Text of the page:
The troll bellowed with pain. It drew up its hands to shield its eyes from the thin violet light of the torch, features twisting grotesquely as the rough skin began to harden and crack.
“Get it away!” it bawled. “Away! Away!”
Another wild swing connected with my torso and swept me off my feet. The torch clattered to the floor several feet away. The troll advanced, teeth bared around cracked lips, eyes flashing like thunderclouds.
“Ang! The torch–!” I cried, and rolled just as the troll’s fist came down.
It howled as Ang pointed the torch at its back. It gave me time to scramble out of reach, gasping for breath on the other side of the room. There had to be something here, something I could use…
Suddenly, there it was, the perfect thing. Thank the gods for the paraphernalia of witches!
The troll had turned, was stamping towards Ang as she tried to shrink away inside another cupboard. I began picking up glass bottles and hurling them at its back.
“Over here, pig features!”
The troll laboriously turned its bulky frame toward me again. It shook off the glass like dust.
“Ang, the torch! I need it!” I’d lost sight of her; she’d burrowed deeper into the cupboards somewhere. I wiped the sweat from my brow and flung myself away from the troll again. I hoped Ang could hear me.
Now it was the troll’s turn to throw things. It wrenched the heavy Belfast sink out of the wall and hurled it in my direction. Roll. Await crushing sensation. Breathe. Inwardly express gratitude for the troll’s lack of accuracy.
I tried to dart forward, but fell on my back. The tail-end of my coat was caught under the sink. If you have ever tried to get out of any item of clothing in a hurry, you will know that such an endeavour is near impossible. I flailed frantically as the troll approached, tangling my arms in the sleeves.
And then the torch dropped into my lap.
The troll was upon me, one colossal fist rising in slow motion. I brought up my arms as if in a fighting stance, magnifying glass held in one hand and torch in the other. I flicked the switch, and felt as though I had just pulled the trigger of a gun.
There was no sound at first, just the slow spread of surprise, and then horror across the troll’s features. And then a crackling sound as the skin dried and split and gradually turned stony. It staggered backwards, arms outstretched, face turned entirely to stone. I used the violet beam to force it away, out the door and into the night. The troll ran, fled, into the dark.
I sagged, torch and magnifier falling from my hands.
I found Ang shivering under the table. She refused to come near me.
“Dirty trick, gwas,” was all she would say, giving me the dirtiest of looks. “Dirty trick.”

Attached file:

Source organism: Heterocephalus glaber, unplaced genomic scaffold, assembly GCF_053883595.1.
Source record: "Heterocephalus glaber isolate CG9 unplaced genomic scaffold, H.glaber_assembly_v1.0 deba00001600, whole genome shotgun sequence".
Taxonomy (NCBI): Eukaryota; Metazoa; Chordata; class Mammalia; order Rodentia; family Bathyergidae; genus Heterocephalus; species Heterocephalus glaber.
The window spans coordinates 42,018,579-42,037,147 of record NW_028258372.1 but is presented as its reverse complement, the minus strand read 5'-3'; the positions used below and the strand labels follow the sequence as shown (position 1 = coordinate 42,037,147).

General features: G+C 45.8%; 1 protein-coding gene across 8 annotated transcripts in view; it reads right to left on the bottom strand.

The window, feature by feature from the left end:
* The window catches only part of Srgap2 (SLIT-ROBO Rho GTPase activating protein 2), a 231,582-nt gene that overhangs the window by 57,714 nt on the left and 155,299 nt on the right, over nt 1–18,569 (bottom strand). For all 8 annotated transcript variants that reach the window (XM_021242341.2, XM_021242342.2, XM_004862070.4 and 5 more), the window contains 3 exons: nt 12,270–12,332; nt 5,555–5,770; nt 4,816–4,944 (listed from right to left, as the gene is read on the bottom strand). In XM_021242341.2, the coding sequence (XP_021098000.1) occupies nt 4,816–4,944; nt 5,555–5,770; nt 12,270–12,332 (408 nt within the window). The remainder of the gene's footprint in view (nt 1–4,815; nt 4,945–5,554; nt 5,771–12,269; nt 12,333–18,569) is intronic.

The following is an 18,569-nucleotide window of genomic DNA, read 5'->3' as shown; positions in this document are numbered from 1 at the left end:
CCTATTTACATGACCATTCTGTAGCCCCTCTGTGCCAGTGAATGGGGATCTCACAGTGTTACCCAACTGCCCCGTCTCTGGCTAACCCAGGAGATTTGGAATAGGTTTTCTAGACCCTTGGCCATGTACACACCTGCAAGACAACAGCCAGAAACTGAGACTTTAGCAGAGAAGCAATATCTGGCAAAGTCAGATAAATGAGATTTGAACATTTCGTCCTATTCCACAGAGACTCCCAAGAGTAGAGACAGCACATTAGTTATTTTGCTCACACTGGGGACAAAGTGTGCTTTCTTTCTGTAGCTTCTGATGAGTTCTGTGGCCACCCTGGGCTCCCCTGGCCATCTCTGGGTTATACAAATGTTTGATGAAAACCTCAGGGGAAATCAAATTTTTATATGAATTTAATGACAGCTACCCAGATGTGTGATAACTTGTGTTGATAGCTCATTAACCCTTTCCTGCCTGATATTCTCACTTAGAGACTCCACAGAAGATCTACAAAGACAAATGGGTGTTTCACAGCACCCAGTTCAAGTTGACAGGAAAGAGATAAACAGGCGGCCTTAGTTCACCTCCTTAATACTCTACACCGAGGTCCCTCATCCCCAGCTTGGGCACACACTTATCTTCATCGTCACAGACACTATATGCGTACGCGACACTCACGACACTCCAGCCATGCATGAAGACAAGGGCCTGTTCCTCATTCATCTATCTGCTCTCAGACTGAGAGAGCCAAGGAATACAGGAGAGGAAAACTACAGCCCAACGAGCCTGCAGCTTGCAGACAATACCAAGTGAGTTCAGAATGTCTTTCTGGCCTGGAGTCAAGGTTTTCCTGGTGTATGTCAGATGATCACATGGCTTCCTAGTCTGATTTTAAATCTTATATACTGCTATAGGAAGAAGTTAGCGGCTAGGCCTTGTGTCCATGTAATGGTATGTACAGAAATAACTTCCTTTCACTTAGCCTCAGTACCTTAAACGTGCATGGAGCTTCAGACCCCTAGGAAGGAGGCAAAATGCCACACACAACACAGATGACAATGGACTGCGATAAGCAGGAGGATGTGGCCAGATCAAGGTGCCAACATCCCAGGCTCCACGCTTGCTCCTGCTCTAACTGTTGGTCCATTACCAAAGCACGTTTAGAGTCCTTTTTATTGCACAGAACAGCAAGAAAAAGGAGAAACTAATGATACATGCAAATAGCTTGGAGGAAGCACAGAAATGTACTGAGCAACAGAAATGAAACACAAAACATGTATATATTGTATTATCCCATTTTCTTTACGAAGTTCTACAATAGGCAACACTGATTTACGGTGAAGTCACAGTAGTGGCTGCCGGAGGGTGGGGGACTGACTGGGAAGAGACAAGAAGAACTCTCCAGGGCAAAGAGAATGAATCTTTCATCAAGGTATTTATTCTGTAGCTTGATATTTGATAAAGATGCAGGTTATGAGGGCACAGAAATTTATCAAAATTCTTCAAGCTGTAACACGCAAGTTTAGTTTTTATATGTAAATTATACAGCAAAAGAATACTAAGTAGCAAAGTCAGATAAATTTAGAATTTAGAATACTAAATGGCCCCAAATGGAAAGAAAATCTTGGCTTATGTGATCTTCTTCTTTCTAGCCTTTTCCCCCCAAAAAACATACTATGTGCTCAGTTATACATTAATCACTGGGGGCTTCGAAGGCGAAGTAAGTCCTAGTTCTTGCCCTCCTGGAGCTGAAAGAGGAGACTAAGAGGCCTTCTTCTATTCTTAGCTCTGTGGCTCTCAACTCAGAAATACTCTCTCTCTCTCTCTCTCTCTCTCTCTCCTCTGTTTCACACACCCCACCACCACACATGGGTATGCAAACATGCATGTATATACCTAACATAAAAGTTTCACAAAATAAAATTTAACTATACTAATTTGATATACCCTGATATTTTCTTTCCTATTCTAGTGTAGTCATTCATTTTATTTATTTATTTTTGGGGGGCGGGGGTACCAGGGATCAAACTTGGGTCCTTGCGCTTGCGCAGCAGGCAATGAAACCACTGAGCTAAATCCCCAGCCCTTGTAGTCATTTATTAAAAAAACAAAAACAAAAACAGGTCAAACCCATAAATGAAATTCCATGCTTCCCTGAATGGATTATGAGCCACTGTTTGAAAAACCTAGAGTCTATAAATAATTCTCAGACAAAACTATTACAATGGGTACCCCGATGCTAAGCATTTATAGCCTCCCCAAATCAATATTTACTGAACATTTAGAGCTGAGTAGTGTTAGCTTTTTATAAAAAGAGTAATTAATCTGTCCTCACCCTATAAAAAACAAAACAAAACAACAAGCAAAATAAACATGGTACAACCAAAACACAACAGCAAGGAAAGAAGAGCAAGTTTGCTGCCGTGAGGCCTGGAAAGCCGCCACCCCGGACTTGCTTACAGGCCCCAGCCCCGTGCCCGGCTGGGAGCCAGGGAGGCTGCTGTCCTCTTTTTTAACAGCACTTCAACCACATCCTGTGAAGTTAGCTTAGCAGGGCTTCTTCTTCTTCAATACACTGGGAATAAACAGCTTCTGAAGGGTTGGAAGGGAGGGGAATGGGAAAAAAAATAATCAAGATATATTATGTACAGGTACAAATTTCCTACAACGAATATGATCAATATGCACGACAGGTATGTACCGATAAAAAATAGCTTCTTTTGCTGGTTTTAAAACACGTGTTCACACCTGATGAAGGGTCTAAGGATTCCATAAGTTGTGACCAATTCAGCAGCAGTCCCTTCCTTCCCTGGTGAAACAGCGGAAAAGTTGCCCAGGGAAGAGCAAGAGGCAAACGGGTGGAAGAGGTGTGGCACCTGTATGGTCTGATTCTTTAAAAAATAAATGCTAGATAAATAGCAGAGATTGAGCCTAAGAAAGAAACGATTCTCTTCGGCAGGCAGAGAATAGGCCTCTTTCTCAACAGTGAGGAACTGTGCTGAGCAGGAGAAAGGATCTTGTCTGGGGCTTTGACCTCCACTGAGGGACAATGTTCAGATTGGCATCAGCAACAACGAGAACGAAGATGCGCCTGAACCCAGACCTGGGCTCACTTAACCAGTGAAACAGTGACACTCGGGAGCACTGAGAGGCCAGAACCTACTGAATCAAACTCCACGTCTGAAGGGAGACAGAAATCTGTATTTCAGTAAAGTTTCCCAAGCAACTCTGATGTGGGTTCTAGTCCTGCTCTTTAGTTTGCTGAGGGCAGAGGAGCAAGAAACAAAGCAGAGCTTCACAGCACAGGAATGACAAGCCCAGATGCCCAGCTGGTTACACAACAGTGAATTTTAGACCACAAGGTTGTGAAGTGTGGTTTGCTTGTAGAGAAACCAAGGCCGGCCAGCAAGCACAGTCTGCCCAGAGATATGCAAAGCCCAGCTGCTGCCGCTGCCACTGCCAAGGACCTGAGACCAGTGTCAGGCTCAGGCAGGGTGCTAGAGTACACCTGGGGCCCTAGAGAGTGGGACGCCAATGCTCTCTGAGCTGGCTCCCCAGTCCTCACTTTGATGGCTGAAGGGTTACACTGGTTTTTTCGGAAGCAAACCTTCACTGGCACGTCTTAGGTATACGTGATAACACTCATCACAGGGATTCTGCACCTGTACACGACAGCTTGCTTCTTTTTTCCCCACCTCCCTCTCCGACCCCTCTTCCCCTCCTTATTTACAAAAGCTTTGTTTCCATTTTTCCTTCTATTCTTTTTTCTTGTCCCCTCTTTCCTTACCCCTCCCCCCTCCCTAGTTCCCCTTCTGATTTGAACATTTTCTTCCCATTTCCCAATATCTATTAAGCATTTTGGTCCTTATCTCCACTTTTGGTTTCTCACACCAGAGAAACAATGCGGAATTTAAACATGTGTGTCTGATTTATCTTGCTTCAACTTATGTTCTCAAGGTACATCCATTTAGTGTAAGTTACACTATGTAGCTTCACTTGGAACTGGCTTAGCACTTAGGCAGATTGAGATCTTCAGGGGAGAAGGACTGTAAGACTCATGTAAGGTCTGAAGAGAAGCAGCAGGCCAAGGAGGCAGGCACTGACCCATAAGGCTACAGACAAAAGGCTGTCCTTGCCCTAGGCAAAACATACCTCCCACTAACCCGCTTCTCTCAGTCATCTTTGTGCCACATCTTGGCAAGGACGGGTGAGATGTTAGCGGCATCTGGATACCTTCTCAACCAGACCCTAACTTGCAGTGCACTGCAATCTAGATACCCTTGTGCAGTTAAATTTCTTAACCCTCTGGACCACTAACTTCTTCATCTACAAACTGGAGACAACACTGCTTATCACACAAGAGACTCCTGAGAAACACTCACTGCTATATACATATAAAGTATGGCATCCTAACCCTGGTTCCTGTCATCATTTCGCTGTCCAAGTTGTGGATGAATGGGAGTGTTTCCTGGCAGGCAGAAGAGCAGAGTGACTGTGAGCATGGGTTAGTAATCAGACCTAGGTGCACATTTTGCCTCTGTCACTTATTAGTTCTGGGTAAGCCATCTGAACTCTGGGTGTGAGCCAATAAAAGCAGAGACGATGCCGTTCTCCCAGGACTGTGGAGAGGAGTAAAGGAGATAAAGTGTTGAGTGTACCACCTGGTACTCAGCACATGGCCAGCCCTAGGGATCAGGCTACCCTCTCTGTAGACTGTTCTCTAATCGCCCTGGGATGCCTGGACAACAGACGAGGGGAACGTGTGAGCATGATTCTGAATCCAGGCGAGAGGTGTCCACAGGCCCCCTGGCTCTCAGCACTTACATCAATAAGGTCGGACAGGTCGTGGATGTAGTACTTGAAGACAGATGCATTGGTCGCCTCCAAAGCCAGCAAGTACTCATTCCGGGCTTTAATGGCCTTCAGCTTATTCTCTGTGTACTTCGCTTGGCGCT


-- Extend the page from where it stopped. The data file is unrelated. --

“You should have trusted me. I had it all under control,” I tried to explain. But I couldn’t really blame her – I wouldn’t have taken well to being offered up as soup either.
“Control, my arse,” I heard her mutter behind me.
Mark was the next problem to tackle. There was blood around his head, but it had congealed and I couldn’t see bone. The dislocated shoulder took some effort to pop back into place, but at least he could be thankful that he wasn’t conscious for that part. It would hurt like hell when he woke up, though.
* * *
When he did wake up, it was two hours later, and I’d managed to haul him onto the couch, inexpertly bandage his head, and make a cup of tea.
“Where’s mine?” was the first thing he said to me.
“Go make your own,” I replied, with a humourless smile. Everything still ached, and I couldn’t help but feel that it was all his fault, somehow. “How do you feel? Remember who you are? The date and all that?”
“Yeah, yeah.” He waved my questions away. “What happened, Hansard?”
“There was a troll. Ate all your goats, I’m afraid. But lucky for you I happened by to save your sorry self. So you tell me what happened. Bit unlike you to be taken off-guard, isn’t it?”
He rubbed his head, grimacing in pain. “I know. But, trolls, man? They keep to themselves, you know? Been years since there’s been any kind of troll attack. They can’t stand human habitation, right? You tell me how I was meant to expect that.” He groaned, eyebrows knitting together. “Seriously man, could I get a cup of tea?”
I shrugged. “Sure.”
When I returned he was in conversation with Ang, who sat opposite nursing her own brew.
“This one tells me you threatened to make her into soup,” said Mark, raising an eyebrow.
“It was necessary. Honest.”
“She said you used a torch. Was it the black light?”
Ang piped up from behind her mug. “Why’d it burn the troll? Ain’t sunlight.”
“Do you know what UV light is?” said Mark. She shook her head. “It’s invisible to the naked eye, but is present in sunlight. It’s the ultra violet radiation that reacts with troll skin, gives it a stony texture. The UV torch is called a black light. It’s quite weak; I use it for fluorescence tests.”